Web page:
Family links:

 Mary Russell Leonard (1624 - 1675)


 Sarah Leonard Throckmorton (1660 - 1743)*

*Calculated relationship

Burial: Unknown

Thomas Leonard-father of American /immigrants/



England===The birth dates and location(s) for Henry Leonard and brother James, two of the earliest members of the New England iron refining industry, are unknown. Henry's birth year is inferred from a deposition he gave in 1655 "at the age of 37 or thereabouts."<ref name=Lewis>Lewis, Alonzo and Newhall, James. History of Lynn, Essex County Massachusetts, 1629-1824. Lynn, MA: Bookstore of George C. Herbert, 1890.Page 207.</ref> Their father Thomas, an iron worker, moved the family several times throughout England and possibly Wales. Henry may have come to New England after working at Pontypool, but the earliest evidence ofhis father was in Cleobury Mortimer, Shropshire. Henry could also have been working in Staffordshire where brother James' first child was born.<ref>"England Births and Christenings, 1538-1975", database, FamilySearch ( : 19 March 2020), Thomas Leonard, 1641.</ref> (The primary source of information regarding the Leonard family parent and sibling relationships is James' daughter, Hannah Leonard Deane.)<ref>Deane, William Reed. Genealogical Memoir of the Leonard Family. Boston, MA: Self-Published for the New England Historic-Genealogical Register, 1851. Page 21.</ref>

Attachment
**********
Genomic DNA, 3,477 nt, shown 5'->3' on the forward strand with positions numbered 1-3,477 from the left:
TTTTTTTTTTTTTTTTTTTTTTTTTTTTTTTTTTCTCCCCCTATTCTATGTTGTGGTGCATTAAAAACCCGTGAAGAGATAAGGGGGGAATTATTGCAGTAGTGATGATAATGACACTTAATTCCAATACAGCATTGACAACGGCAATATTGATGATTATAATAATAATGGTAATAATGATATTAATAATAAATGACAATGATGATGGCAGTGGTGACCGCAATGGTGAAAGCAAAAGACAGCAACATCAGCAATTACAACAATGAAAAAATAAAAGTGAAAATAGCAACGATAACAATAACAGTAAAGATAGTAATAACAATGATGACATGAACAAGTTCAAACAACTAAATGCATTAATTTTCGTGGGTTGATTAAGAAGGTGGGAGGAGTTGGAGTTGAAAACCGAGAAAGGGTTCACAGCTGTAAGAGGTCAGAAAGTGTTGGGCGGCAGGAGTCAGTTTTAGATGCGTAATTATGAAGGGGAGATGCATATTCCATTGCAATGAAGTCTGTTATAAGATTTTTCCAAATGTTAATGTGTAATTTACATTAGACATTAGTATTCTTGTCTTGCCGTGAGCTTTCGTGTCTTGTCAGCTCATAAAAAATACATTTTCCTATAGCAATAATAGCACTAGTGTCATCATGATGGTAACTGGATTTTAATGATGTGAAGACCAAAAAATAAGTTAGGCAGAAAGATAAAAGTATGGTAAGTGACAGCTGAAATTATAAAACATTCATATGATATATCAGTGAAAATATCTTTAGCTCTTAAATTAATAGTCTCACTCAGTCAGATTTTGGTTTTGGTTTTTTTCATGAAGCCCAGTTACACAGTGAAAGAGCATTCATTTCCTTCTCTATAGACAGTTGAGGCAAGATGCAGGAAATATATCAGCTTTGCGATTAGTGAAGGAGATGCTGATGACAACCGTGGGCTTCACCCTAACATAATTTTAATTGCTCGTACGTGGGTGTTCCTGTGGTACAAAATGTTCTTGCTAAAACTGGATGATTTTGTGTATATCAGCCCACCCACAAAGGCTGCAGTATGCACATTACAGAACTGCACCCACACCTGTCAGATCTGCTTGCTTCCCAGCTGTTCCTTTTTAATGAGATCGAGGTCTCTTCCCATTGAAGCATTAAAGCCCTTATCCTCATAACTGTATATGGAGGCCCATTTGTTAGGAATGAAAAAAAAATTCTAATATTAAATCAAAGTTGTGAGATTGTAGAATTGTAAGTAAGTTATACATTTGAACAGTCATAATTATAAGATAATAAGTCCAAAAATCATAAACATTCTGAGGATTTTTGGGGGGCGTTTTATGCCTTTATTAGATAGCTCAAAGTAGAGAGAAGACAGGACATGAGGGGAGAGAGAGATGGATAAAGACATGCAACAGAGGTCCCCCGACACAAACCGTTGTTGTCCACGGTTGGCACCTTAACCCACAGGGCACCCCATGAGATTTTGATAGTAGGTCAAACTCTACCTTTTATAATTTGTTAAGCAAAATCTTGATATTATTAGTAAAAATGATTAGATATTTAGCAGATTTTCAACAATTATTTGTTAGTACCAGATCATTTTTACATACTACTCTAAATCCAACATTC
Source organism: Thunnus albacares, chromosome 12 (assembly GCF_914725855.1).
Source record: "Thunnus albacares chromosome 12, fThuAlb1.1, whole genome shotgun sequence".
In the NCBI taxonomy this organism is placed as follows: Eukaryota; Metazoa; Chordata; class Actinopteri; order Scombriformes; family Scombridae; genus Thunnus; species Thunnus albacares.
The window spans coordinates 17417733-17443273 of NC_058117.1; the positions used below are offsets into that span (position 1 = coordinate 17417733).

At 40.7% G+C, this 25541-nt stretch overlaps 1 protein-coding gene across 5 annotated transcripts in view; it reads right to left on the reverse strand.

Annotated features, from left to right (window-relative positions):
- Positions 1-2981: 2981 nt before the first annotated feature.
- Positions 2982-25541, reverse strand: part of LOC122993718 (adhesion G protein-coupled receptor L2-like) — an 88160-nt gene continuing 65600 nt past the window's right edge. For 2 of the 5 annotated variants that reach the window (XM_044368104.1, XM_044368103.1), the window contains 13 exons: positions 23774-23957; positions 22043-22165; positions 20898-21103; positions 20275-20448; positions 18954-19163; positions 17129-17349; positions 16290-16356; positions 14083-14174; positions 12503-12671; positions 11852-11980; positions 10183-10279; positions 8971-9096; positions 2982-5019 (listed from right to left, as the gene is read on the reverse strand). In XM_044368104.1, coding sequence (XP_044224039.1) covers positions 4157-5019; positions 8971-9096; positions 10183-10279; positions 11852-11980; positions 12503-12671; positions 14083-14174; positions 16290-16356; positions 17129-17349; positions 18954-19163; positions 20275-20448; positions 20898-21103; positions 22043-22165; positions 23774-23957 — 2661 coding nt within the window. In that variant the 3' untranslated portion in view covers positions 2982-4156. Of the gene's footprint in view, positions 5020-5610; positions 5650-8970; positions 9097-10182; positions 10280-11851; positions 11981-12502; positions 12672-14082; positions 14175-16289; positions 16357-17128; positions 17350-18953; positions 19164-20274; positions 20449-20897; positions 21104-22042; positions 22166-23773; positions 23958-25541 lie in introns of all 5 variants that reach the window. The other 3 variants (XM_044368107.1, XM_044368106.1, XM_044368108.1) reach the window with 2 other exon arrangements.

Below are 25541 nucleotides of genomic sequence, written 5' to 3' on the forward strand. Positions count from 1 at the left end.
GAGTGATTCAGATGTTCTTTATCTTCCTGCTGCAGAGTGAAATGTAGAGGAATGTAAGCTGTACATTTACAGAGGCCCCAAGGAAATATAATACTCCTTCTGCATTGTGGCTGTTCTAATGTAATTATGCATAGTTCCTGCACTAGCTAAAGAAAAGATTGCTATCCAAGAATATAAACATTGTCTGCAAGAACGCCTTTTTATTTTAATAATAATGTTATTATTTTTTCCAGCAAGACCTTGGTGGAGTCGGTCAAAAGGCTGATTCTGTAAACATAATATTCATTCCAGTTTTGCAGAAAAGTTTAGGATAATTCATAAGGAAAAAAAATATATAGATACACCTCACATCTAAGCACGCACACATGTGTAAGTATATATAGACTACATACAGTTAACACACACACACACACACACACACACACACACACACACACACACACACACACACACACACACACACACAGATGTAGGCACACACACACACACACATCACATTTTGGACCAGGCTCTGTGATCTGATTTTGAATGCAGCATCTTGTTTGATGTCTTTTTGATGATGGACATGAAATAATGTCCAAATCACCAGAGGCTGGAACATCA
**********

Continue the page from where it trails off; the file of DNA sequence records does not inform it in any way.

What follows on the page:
Leonards and the New England Iron Industry===A group of investors led by John Winthrop Jr. spearheaded efforts to build the first iron works in New England at Braintree. <ref name=Bowman>Bowman, Robert E. "Glimpses into the English and Continental Ancestry of Certain Braintree and and Saugus Ironworkers of about 1650." The Essex Genealogist, Volume 20. 2018. Page 63. (Online database., New England Historic Genealogical Society, 2018.)</ref>The land was purchased in September of 1645, with the furnace likely built the following year. It is unknown when the Leonard brothers arrived, but it is thought that Henry Leonard superintended the erection ofthe Braintree Iron Works.<ref name=Swank>Swank, James M. History of the Manufacture of Iron in All Ages, and Particularly in the United States from Colonial Times to 1891. Philadelphia, PA: The American Iron and Steel Association, 1892. Page 113.</ref> A larger operation was built at Lynn on the Saugus River and Henry and James were some of the most skilled and highest paid workers.<ref>Griswold, William and Linebaugh, Donald. Saugus Iron Works. The RolandW. Robbins Excavations, 1948-1953. Saugus Iron Works National Historic Site. Page 44.</ref>